In the Hausarchiv: Penpal in East Germany

In the Hausarchiv: Penpal in East Germany

Amateur history nerd that I am, I’m quite pleased to have married into a family which has retained all sorts of books, newspapers and magazines dating from about 1920 onwards. The “In the Hausarchiv” series gives an occasional look at the things I’ve come across in our own “house archive”.

Since I’m in the middle of commemorating the Fall of the Berlin Wall here at German History Blog, I was desperately searching our “archives” for anything pertaining to East Germany or the actual events of November 1989 so that I could write an “In the Hausarchiv” post that would fit this ongoing theme.  Well, the usual stacks of archives contained nothing relevant.  So I turned to the head archivist, Mrs. Dawson (my wife), and asked her if she was aware of any East Germany-related material hidden away somewhere.

Intro of a letter from an East German penpal to my wife.  1986.

Intro of a letter from an East German penpal to my wife. 1986.

Bingo!  She recalled that as a teenager she had a few penpal correspondents behind the Iron Curtain in East Germany.  She gave me their letters and I perused them for something “significant” that I could post about.

I’ve not finished perusing them (honestly, I’ve opened only one so far), but I’ve found something that is — to me anyway! — interesting.  A young man had written to her about one of his teachers complaining that he (the boy) had a copy of West Germany’s “Bravo” teen magazine:

According to my Stabülehrer [a type of teacher, explained below], “‘Bravo’ is a profit-seeking magazine full of anti-communist overtones; as a ‘socialist [school?] figure’ I particularly disdain it.” [The teacher’s] hatred goes so deep that I get myself a copy of “Bravo” and write to a female class-enemy [Klassenfeind].

(The construction of that final sentence confused both me and my wife — a native German speaker — but we assume he is saying that the teacher told him that he — the teacher — particularly hates that the boy has gotten a copy of “Bravo”, found a penpal advertisement in it [from my wife] and written to her, a “class-enemy”.) (Hey buddy, don’t call my wife a Klassenfeind, even 22 years ago! :) )


The East German penpal describes his teacher's very negative reaction to the boy having a copy of the West German "Bravo" magazine.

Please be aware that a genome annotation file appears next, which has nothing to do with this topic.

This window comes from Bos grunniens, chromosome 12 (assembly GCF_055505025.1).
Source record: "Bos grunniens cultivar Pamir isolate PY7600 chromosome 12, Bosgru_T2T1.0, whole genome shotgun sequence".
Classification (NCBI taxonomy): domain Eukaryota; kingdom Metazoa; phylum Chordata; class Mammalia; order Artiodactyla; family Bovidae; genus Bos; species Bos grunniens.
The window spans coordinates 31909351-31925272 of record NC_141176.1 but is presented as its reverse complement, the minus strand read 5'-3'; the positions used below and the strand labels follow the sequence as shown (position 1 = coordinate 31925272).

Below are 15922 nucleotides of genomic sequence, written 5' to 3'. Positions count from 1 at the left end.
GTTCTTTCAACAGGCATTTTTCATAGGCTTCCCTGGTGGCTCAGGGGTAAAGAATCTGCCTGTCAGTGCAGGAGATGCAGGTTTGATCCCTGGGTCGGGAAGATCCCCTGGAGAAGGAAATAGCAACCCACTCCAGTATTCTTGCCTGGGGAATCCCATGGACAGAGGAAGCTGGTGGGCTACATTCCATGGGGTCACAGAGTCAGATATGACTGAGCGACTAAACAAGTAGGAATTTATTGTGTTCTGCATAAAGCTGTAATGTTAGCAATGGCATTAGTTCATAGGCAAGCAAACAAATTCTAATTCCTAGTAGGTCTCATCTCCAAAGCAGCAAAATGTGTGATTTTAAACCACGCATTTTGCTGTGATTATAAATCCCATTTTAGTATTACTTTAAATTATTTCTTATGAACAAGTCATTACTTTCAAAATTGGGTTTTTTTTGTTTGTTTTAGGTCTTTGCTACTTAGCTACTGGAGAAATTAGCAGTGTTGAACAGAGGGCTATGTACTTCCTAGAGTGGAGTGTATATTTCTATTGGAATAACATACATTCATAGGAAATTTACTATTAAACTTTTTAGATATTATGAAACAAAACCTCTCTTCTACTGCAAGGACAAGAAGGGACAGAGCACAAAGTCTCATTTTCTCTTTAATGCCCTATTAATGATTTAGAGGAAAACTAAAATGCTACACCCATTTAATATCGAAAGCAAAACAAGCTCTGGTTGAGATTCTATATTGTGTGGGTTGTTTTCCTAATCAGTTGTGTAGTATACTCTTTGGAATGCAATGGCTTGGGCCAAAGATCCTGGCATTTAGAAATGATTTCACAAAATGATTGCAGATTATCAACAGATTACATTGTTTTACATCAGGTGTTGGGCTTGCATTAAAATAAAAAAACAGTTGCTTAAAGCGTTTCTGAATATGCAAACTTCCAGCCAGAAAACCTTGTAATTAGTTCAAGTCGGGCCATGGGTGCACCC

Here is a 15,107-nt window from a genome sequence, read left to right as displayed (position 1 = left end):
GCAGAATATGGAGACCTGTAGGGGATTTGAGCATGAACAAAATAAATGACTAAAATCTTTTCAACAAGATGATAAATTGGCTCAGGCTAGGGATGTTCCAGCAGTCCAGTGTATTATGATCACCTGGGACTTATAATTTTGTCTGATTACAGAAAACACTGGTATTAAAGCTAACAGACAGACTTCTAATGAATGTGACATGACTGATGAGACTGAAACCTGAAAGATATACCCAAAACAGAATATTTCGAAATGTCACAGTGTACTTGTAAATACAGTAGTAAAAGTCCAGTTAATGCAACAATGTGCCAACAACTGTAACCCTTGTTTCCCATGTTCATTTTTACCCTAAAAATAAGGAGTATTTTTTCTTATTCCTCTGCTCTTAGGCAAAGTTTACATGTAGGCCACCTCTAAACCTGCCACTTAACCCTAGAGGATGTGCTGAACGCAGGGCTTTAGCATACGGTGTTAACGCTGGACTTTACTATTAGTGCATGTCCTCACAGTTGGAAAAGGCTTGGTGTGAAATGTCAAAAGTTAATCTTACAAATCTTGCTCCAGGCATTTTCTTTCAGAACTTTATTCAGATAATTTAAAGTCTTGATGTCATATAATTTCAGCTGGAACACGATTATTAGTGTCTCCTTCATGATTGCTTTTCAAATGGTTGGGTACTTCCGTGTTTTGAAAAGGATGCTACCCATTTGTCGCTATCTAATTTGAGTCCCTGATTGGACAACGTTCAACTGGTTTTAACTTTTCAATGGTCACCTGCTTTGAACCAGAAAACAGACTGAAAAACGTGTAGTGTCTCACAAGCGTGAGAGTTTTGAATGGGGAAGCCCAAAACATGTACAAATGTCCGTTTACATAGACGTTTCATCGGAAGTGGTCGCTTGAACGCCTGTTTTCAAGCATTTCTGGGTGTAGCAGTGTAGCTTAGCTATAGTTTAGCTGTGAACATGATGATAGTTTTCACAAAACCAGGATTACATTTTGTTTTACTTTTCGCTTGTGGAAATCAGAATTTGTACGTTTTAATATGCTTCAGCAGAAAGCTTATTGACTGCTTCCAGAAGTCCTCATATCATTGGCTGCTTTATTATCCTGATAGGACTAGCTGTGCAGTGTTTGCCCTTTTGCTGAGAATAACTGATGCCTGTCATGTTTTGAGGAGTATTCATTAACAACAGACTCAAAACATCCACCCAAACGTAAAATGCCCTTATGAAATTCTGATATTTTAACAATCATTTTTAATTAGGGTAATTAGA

So what is a “Stabülehrer“?  Even Dani — being from Austria and not the GDR — was not certain. It’s some kind of teacher (Lehrer), that’s clear. “Stabü“, Dani thought, could be the abbreviation for “Staatsbürger“, or citizen; so she thought “Stabülehrer” could be short for “Staatsbürgerlehrer“, i.e., some kind of teacher who teaches you to be a model citizen. Dani was quite close with this guess.

To be sure, I turned to the man of the hour, Wolfgang Welsch, whom I know personally.  I sent him an e-mail asking him about Stabülehrer and he clarified everything for me. “Stabü” is actually short for “Staatsbürgerkunde“.  Indeed, a Google search for “Staatsbürgerkunde DDR” returns loads of results, including a Wikipedia page describing it in German. Staatsbürgerkunde was in fact a required subject of study for East German students.  It focused on class consciousness and marxist-leninist ideology.

So this teacher whom the boy refers to in his letter to my wife taught this subject. One can indeed imagine what he thought of “Bravo”! If you look at the Bravo website, you’ll get the idea.

The boy went on to complain about this reaction from his teacher.  “I don’t understand these teachers, how they can say such crap! (wie sie so eine Scheiße erzählen können …)”

I found that this frustration over indoctrination made for interesting reading and show-and-tell here in the Hausarchiv series.  My wife and this penpal did not remain in contact for long (not because anything bad happened to him!)  It would be interesting to know if his opinions ever got him into trouble.  I was, in fact, able to find him in Google — he appears to own his own business now in the same town where he was growing up.  I wonder how he feels now about the GDR.

About the Author

Bill Dawson is an American citizen who, having married an Austrian, lives and works in Vienna, Austria. A programmer by trade, he studied history as an undergraduate at the University of California, Berkeley.